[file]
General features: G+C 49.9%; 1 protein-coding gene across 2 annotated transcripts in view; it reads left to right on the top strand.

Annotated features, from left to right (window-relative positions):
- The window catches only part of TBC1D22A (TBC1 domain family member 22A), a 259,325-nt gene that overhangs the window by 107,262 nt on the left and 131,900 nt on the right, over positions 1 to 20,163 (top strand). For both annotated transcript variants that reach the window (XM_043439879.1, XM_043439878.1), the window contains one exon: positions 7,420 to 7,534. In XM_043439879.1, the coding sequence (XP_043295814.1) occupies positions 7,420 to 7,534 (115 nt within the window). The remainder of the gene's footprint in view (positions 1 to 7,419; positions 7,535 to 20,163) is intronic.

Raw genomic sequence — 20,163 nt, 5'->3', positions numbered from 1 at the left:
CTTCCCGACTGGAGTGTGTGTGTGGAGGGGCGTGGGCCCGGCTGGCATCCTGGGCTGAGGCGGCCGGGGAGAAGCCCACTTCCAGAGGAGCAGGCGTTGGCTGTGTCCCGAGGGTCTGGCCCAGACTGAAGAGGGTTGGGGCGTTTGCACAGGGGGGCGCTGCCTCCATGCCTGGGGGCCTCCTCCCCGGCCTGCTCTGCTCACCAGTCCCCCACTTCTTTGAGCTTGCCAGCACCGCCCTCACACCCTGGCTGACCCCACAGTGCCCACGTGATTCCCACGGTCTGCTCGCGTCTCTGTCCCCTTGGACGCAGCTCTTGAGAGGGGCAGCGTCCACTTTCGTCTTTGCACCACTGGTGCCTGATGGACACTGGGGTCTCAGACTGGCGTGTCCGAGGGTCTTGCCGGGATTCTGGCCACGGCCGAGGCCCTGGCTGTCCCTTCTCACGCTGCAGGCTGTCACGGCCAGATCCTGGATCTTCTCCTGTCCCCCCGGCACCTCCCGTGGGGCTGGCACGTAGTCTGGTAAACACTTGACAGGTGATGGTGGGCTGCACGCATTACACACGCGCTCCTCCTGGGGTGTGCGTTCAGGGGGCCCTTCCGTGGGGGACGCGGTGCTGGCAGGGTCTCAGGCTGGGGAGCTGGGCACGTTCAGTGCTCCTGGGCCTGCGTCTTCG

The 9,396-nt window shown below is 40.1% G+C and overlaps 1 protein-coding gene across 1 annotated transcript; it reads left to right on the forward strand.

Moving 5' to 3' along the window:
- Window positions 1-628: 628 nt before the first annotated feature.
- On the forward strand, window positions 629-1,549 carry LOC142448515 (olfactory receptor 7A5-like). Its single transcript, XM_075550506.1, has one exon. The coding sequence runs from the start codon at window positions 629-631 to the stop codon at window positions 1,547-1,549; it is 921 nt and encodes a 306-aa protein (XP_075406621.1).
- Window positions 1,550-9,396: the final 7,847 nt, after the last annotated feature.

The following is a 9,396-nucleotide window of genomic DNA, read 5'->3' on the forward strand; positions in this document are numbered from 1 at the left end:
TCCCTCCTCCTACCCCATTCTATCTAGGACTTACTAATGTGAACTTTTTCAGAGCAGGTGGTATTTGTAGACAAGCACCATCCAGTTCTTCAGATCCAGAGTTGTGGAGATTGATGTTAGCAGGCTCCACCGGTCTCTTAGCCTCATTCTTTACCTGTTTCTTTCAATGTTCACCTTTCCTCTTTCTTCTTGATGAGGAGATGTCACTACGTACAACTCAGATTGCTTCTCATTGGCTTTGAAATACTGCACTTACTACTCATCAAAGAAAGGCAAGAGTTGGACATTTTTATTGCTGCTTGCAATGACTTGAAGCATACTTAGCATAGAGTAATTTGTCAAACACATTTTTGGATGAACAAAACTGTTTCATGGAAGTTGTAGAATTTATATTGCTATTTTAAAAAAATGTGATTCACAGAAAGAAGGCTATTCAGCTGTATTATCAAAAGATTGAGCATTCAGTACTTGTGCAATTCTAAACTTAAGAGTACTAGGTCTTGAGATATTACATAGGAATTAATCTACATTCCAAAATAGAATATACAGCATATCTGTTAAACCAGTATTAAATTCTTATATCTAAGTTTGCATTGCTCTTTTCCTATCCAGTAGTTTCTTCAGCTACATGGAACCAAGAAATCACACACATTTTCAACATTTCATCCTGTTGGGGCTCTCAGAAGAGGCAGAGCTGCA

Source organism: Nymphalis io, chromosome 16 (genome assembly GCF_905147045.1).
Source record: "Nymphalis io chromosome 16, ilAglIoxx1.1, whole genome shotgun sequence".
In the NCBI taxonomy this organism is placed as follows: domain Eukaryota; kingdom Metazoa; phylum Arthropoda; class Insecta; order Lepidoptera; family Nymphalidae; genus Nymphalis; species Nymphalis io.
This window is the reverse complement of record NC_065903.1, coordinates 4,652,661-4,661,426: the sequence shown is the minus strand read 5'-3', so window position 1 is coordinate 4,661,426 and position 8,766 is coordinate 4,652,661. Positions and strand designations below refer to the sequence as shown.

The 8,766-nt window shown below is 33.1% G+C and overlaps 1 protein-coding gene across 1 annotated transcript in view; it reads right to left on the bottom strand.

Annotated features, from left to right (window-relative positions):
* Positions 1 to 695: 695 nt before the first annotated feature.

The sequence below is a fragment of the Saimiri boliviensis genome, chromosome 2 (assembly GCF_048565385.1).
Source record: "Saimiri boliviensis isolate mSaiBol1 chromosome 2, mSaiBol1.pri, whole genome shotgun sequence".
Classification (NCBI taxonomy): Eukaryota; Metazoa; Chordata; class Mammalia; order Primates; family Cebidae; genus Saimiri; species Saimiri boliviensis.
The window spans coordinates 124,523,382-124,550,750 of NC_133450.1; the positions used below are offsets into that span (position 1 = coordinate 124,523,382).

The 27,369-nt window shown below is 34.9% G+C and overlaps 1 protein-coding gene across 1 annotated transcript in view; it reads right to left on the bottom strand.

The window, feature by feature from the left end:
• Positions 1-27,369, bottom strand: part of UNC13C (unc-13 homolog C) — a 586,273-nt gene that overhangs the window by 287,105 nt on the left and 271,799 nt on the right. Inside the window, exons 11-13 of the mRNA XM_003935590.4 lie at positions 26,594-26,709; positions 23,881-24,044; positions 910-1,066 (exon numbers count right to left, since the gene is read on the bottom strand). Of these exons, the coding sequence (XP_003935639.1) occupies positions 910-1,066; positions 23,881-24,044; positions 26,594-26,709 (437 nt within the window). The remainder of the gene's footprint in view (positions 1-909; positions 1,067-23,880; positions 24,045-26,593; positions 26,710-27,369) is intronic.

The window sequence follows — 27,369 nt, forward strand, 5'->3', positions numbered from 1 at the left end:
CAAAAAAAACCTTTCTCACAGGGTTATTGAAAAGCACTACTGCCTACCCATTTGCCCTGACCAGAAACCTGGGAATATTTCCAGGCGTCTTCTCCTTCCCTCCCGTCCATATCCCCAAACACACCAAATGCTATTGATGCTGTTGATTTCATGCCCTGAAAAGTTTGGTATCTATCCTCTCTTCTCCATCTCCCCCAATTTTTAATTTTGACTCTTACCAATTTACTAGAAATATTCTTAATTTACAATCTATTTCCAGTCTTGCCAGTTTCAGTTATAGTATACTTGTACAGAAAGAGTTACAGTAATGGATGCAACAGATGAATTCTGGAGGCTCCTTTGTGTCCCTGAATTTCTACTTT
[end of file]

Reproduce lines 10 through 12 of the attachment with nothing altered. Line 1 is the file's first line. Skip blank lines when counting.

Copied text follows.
- Window positions 1,550-9,396: the final 7,847 nt, after the last annotated feature.

The following is a 9,396-nucleotide window of genomic DNA, read 5'->3' on the forward strand; positions in this document are numbered from 1 at the left end:
TCCCTCCTCCTACCCCATTCTATCTAGGACTTACTAATGTGAACTTTTTCAGAGCAGGTGGTATTTGTAGACAAGCACCATCCAGTTCTTCAGATCCAGAGTTGTGGAGATTGATGTTAGCAGGCTCCACCGGTCTCTTAGCCTCATTCTTTACCTGTTTCTTTCAATGTTCACCTTTCCTCTTTCTTCTTGATGAGGAGATGTCACTACGTACAACTCAGATTGCTTCTCATTGGCTTTGAAATACTGCACTTACTACTCATCAAAGAAAGGCAAGAGTTGGACATTTTTATTGCTGCTTGCAATGACTTGAAGCATACTTAGCATAGAGTAATTTGTCAAACACATTTTTGGATGAACAAAACTGTTTCATGGAAGTTGTAGAATTTATATTGCTATTTTAAAAAAATGTGATTCACAGAAAGAAGGCTATTCAGCTGTATTATCAAAAGATTGAGCATTCAGTACTTGTGCAATTCTAAACTTAAGAGTACTAGGTCTTGAGATATTACATAGGAATTAATCTACATTCCAAAATAGAATATACAGCATATCTGTTAAACCAGTATTAAATTCTTATATCTAAGTTTGCATTGCTCTTTTCCTATCCAGTAGTTTCTTCAGCTACATGGAACCAAGAAATCACACACATTTTCAACATTTCATCCTGTTGGGGCTCTCAGAAGAGGCAGAGCTGCA